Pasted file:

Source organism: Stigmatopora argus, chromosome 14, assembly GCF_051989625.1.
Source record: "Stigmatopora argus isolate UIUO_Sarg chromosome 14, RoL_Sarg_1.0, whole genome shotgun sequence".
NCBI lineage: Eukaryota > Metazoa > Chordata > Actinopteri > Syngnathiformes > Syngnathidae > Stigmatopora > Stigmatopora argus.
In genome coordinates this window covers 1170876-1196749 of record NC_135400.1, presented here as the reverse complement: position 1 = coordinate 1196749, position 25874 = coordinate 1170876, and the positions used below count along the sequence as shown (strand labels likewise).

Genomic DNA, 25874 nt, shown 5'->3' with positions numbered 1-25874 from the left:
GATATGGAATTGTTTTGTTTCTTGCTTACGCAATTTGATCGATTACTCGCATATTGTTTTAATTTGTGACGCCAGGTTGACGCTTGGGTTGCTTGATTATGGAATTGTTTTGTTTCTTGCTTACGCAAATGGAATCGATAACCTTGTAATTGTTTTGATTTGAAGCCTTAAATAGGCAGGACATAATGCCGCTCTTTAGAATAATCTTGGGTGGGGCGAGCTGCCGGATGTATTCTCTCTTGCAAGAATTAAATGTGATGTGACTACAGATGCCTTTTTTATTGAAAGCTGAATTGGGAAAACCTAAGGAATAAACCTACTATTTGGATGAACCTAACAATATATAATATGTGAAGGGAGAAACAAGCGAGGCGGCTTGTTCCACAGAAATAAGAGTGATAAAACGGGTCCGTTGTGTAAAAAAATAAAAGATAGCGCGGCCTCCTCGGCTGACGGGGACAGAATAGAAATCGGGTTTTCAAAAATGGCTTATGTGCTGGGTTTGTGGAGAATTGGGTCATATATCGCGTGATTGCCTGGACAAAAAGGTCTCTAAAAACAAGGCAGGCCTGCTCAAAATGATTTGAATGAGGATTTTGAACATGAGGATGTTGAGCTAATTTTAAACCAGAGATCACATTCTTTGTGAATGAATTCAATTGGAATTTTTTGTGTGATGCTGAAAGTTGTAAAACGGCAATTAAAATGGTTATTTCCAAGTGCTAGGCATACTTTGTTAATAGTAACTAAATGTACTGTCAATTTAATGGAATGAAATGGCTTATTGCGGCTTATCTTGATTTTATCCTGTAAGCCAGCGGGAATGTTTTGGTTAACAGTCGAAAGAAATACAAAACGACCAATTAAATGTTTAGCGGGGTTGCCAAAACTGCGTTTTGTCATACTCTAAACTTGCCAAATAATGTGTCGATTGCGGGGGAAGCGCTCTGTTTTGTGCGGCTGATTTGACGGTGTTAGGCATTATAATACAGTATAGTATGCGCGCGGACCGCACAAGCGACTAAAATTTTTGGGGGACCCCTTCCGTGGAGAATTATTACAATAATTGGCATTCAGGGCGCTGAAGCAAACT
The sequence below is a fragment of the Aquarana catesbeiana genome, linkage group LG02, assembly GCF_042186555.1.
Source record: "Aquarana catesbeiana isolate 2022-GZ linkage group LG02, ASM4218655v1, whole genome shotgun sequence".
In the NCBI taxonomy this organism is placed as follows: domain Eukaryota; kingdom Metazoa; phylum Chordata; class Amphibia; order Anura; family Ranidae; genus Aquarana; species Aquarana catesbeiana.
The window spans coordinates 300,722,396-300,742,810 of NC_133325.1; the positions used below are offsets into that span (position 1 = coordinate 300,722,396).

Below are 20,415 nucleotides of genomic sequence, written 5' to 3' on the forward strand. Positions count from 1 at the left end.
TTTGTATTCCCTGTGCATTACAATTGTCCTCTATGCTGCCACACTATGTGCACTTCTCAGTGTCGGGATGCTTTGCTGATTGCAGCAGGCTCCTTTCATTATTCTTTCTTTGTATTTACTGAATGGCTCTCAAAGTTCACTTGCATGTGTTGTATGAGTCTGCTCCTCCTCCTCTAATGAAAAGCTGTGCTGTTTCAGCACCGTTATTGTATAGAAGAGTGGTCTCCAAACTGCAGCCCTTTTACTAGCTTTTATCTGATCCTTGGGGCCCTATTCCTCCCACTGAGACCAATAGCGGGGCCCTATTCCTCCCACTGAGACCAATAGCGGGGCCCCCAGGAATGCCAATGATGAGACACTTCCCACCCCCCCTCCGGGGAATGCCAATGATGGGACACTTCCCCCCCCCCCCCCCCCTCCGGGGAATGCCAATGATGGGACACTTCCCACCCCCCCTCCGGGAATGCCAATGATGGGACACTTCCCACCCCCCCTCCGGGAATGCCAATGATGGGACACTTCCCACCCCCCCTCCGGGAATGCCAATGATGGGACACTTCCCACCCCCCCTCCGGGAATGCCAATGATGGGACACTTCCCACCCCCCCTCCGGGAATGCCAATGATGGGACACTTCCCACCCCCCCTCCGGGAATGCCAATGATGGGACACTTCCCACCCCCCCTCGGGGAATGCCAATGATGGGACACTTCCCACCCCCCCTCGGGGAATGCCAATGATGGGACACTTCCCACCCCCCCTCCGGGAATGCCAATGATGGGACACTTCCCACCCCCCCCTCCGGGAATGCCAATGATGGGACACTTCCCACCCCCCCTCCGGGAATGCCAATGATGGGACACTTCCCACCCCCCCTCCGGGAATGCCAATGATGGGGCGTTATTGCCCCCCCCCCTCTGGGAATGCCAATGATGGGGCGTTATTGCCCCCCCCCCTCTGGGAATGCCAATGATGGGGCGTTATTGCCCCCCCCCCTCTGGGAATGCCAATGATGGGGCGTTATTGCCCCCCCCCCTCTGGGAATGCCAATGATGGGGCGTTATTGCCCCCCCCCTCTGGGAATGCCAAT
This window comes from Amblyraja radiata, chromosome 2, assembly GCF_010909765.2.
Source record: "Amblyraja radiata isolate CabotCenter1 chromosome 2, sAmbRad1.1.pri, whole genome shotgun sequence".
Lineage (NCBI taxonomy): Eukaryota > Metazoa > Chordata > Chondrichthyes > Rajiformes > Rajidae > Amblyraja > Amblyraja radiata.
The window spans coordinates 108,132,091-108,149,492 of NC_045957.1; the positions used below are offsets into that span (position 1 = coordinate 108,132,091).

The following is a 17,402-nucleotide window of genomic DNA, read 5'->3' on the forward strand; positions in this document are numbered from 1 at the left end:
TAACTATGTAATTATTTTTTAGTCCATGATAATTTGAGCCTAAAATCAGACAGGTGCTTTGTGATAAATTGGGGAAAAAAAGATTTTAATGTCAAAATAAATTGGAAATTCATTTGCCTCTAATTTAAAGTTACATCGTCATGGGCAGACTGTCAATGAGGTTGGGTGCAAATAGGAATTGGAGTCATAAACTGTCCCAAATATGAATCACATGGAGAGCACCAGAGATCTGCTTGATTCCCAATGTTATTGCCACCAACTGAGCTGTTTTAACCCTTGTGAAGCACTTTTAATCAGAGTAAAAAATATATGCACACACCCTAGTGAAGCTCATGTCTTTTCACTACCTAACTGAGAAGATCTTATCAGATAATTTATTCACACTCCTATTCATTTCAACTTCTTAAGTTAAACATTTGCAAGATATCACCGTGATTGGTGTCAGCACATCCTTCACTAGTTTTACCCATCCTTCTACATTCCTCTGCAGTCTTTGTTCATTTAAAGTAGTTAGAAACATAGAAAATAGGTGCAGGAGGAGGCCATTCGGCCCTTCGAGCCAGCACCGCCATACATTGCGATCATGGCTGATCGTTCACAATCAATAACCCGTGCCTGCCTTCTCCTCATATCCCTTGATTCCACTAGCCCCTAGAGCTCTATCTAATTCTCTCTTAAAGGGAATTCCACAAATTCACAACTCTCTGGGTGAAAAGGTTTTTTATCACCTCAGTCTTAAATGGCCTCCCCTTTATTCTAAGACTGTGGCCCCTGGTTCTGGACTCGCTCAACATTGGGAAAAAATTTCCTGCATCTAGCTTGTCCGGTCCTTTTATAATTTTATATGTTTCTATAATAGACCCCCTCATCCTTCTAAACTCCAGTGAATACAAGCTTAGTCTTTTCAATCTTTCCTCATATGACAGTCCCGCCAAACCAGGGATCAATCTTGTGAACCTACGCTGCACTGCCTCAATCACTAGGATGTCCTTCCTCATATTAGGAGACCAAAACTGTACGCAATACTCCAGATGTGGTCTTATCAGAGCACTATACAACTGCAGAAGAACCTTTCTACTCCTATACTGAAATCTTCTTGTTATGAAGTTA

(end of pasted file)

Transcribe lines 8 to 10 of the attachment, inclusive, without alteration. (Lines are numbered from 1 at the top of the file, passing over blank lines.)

Source record: "Aquarana catesbeiana isolate 2022-GZ linkage group LG02, ASM4218655v1, whole genome shotgun sequence".
In the NCBI taxonomy this organism is placed as follows: domain Eukaryota; kingdom Metazoa; phylum Chordata; class Amphibia; order Anura; family Ranidae; genus Aquarana; species Aquarana catesbeiana.
The window spans coordinates 300,722,396-300,742,810 of NC_133325.1; the positions used below are offsets into that span (position 1 = coordinate 300,722,396).